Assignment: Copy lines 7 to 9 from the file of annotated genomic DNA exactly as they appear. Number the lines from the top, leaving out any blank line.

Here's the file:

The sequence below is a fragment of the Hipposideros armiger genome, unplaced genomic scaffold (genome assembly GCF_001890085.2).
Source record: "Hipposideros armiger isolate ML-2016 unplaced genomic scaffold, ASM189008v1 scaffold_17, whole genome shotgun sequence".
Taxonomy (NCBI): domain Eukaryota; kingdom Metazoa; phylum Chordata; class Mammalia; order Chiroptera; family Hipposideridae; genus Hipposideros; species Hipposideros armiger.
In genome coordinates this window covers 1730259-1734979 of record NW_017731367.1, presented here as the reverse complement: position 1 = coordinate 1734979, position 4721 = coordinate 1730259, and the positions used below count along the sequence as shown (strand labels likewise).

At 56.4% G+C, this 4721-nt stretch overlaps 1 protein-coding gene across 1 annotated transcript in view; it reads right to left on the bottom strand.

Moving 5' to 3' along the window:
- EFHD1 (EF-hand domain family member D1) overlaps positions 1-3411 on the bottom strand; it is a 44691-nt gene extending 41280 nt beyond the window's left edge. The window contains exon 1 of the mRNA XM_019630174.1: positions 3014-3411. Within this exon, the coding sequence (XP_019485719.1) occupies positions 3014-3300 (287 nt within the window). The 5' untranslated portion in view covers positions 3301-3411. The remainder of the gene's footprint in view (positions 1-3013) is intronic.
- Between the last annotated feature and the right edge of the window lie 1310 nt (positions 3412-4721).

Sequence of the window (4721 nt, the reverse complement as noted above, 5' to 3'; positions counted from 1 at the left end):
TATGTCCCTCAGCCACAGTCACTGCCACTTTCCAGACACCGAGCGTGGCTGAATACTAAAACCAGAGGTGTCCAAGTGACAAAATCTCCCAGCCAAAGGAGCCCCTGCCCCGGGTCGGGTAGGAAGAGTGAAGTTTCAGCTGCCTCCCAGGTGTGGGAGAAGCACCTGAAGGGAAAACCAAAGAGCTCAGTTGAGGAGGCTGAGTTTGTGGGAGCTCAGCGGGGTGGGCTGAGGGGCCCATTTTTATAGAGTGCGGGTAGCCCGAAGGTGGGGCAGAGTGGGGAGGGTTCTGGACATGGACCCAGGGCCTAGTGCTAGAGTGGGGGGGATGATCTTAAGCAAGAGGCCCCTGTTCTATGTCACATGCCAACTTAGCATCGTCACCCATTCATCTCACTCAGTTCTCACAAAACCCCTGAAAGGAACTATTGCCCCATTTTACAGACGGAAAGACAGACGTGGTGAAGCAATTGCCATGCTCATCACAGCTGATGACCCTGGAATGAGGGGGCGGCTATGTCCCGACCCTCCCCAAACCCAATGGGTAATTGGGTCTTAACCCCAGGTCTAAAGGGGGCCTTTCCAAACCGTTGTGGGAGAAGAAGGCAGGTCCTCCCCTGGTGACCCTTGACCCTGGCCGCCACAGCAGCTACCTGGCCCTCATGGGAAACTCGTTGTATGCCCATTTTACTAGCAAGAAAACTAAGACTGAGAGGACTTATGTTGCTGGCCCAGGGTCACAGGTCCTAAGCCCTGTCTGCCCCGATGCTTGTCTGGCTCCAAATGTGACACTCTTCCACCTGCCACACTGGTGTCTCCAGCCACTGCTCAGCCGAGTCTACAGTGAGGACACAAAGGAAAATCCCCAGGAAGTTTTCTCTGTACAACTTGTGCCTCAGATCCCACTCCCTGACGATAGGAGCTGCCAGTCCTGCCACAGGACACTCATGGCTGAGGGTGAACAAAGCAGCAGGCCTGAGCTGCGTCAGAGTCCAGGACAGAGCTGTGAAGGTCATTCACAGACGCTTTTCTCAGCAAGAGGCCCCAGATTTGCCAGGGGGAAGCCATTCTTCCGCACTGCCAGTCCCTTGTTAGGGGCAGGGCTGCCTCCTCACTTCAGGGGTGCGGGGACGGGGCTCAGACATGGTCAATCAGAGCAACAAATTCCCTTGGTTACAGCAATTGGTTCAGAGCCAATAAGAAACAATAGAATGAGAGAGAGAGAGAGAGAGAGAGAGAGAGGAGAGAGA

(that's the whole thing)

- EFHD1 (EF-hand domain family member D1) overlaps positions 1-3411 on the bottom strand; it is a 44691-nt gene extending 41280 nt beyond the window's left edge. The window contains exon 1 of the mRNA XM_019630174.1: positions 3014-3411. Within this exon, the coding sequence (XP_019485719.1) occupies positions 3014-3300 (287 nt within the window). The 5' untranslated portion in view covers positions 3301-3411. The remainder of the gene's footprint in view (positions 1-3013) is intronic.
- Between the last annotated feature and the right edge of the window lie 1310 nt (positions 3412-4721).

Sequence of the window (4721 nt, the reverse complement as noted above, 5' to 3'; positions counted from 1 at the left end):